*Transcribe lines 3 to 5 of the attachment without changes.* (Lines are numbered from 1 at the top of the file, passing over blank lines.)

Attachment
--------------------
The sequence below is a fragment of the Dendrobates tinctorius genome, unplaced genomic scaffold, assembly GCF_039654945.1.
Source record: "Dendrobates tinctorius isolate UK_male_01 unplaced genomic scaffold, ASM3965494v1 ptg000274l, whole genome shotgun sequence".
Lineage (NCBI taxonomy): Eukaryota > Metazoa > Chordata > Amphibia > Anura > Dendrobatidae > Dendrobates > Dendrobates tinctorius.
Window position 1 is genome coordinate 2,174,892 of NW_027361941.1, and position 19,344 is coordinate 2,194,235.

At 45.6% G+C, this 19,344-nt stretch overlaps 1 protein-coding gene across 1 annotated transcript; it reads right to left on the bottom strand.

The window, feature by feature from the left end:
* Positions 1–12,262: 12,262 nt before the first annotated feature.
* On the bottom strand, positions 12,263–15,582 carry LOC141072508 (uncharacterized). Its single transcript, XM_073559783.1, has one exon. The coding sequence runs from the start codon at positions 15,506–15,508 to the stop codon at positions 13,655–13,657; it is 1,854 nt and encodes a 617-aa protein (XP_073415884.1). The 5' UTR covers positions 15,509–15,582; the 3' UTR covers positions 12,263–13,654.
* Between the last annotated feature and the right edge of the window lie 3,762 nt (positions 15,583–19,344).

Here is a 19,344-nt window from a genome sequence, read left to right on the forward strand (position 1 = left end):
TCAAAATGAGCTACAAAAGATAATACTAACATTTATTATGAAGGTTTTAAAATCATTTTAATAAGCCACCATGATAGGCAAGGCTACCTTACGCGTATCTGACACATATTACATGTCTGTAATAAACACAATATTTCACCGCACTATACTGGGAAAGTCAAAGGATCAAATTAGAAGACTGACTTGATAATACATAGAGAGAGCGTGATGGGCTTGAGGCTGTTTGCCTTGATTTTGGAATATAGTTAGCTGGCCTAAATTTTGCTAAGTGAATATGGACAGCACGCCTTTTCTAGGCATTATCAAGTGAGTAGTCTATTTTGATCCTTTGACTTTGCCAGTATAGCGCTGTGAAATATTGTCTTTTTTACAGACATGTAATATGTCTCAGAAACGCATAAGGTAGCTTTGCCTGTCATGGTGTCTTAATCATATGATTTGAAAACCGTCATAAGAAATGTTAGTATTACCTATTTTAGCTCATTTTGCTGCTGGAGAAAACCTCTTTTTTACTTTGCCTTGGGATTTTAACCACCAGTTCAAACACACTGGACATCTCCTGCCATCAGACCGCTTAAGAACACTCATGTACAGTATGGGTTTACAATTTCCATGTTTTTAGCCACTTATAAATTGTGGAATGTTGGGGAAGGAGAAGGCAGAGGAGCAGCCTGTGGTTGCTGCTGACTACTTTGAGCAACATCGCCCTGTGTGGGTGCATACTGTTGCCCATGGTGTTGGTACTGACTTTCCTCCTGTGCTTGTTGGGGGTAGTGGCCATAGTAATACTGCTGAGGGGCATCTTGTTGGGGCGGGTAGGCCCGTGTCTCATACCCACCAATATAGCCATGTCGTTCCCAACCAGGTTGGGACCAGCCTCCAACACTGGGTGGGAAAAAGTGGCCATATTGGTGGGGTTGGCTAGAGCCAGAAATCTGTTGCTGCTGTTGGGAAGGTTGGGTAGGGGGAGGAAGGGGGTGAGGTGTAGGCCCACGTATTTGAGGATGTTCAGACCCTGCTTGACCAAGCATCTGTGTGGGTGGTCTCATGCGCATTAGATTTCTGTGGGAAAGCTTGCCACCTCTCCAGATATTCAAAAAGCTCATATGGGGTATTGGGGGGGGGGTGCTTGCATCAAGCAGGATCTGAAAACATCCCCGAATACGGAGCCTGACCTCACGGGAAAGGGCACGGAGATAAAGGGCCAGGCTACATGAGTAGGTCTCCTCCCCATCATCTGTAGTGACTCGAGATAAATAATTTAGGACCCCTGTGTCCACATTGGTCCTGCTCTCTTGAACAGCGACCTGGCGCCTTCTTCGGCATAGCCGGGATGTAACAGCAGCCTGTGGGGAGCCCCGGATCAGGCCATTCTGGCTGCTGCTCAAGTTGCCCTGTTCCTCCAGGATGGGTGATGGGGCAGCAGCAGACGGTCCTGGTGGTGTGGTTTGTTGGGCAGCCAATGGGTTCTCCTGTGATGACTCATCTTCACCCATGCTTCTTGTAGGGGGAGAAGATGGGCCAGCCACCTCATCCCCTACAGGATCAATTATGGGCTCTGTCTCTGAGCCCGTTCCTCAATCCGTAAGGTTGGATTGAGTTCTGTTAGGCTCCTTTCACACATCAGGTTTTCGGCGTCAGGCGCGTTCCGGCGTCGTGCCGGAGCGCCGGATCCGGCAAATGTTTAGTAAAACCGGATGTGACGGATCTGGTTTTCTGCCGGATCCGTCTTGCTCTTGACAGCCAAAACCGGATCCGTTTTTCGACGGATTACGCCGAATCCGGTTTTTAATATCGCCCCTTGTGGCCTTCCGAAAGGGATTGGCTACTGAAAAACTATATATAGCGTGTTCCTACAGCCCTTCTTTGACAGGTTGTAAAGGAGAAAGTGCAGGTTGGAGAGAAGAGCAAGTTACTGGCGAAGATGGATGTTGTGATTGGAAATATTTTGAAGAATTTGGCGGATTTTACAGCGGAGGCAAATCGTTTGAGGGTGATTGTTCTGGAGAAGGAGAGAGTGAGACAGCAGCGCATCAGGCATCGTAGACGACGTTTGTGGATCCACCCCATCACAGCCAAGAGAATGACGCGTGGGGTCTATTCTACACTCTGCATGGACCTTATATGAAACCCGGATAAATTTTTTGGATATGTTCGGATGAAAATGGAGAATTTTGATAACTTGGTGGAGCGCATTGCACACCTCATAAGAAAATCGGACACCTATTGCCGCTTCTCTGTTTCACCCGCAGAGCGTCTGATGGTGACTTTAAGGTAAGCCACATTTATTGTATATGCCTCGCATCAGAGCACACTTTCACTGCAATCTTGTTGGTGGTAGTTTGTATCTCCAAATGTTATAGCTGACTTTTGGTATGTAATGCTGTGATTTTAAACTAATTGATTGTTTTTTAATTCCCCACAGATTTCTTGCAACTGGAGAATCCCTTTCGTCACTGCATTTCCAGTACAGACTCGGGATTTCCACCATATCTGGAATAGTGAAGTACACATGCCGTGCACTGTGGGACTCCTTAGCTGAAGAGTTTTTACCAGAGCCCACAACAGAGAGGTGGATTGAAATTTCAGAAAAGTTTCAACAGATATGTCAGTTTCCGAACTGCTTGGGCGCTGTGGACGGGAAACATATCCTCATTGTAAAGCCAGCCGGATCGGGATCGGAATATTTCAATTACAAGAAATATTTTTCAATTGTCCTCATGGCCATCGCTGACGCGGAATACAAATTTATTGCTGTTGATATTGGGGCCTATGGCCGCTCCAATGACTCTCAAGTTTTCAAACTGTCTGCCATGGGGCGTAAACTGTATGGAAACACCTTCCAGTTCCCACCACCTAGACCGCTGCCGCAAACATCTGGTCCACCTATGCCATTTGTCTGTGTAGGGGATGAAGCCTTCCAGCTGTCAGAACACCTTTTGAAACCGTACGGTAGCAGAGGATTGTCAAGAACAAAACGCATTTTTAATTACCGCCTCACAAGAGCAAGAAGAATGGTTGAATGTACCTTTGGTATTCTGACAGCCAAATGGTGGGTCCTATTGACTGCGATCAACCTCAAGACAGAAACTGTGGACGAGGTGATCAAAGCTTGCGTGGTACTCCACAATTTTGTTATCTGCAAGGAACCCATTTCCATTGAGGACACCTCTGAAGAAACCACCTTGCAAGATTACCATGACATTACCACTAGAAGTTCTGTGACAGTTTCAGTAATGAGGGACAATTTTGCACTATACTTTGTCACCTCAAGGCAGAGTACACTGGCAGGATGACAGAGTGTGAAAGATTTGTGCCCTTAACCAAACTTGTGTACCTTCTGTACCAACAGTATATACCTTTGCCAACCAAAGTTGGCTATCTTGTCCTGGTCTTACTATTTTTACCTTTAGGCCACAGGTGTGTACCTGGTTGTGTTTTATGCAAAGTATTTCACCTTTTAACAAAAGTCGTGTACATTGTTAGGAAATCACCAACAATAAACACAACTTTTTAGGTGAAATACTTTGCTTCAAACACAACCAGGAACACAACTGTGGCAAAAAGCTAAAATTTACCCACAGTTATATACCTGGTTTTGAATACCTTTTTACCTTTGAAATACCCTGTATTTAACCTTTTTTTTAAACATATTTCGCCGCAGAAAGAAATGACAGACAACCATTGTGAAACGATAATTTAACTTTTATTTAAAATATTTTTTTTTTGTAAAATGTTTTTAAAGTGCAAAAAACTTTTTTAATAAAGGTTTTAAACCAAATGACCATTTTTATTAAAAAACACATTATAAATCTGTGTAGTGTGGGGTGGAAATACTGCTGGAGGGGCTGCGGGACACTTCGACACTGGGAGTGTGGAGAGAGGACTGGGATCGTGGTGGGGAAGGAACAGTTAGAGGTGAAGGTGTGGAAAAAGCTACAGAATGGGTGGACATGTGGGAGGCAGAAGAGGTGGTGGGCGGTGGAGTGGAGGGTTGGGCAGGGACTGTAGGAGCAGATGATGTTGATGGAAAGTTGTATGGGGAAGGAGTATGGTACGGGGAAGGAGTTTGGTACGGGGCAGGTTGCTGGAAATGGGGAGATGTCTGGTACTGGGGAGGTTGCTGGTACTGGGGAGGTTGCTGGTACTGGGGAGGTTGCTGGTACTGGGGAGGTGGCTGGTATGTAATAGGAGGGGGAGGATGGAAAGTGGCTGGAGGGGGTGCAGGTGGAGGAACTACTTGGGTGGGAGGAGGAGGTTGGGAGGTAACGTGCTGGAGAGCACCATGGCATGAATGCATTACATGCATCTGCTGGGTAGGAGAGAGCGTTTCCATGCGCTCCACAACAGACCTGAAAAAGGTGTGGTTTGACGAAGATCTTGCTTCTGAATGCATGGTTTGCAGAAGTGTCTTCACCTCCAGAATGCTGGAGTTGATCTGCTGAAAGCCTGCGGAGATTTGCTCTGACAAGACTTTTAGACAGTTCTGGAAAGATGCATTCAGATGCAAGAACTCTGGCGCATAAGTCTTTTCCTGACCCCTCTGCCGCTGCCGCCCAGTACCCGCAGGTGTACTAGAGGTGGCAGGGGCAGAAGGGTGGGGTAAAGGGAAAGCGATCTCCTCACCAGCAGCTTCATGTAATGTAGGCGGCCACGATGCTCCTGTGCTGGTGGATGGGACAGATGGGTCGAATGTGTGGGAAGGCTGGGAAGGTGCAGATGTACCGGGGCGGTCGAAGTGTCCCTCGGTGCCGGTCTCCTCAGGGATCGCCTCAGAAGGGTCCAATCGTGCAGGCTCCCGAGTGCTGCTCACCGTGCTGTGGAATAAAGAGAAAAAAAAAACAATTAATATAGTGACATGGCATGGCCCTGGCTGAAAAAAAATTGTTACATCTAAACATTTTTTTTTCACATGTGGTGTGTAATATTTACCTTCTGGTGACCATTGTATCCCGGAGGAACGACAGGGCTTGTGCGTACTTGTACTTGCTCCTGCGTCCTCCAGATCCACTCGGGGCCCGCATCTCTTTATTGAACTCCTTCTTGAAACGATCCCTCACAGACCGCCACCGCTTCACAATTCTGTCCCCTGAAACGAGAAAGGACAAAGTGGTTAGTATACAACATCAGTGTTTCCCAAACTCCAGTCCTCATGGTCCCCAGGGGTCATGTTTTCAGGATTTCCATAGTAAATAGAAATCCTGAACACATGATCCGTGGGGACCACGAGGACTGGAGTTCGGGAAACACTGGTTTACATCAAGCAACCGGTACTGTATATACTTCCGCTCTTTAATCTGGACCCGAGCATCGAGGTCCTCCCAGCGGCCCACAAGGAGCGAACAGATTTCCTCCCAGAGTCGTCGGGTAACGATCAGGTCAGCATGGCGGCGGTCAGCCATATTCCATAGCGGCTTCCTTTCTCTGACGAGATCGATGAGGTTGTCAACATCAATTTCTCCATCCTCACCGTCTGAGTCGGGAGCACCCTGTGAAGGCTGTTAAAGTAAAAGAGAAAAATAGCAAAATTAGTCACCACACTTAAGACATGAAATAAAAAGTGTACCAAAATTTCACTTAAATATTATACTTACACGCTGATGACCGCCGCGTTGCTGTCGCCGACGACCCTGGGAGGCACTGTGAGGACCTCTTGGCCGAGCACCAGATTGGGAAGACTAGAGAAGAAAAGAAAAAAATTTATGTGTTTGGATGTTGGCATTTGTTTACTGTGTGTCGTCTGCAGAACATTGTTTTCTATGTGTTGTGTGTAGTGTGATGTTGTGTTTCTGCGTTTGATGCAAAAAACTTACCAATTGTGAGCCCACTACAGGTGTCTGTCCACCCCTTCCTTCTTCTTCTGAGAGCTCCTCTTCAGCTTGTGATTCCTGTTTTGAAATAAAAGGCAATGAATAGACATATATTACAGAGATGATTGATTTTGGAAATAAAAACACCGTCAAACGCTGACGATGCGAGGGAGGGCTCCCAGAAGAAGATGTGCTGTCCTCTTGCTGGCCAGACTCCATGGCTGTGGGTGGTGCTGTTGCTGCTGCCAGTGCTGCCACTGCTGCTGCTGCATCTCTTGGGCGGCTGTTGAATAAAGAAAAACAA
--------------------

Lineage (NCBI taxonomy): Eukaryota > Metazoa > Chordata > Amphibia > Anura > Dendrobatidae > Dendrobates > Dendrobates tinctorius.
Window position 1 is genome coordinate 2,174,892 of NW_027361941.1, and position 19,344 is coordinate 2,194,235.

At 45.6% G+C, this 19,344-nt stretch overlaps 1 protein-coding gene across 1 annotated transcript; it reads right to left on the bottom strand.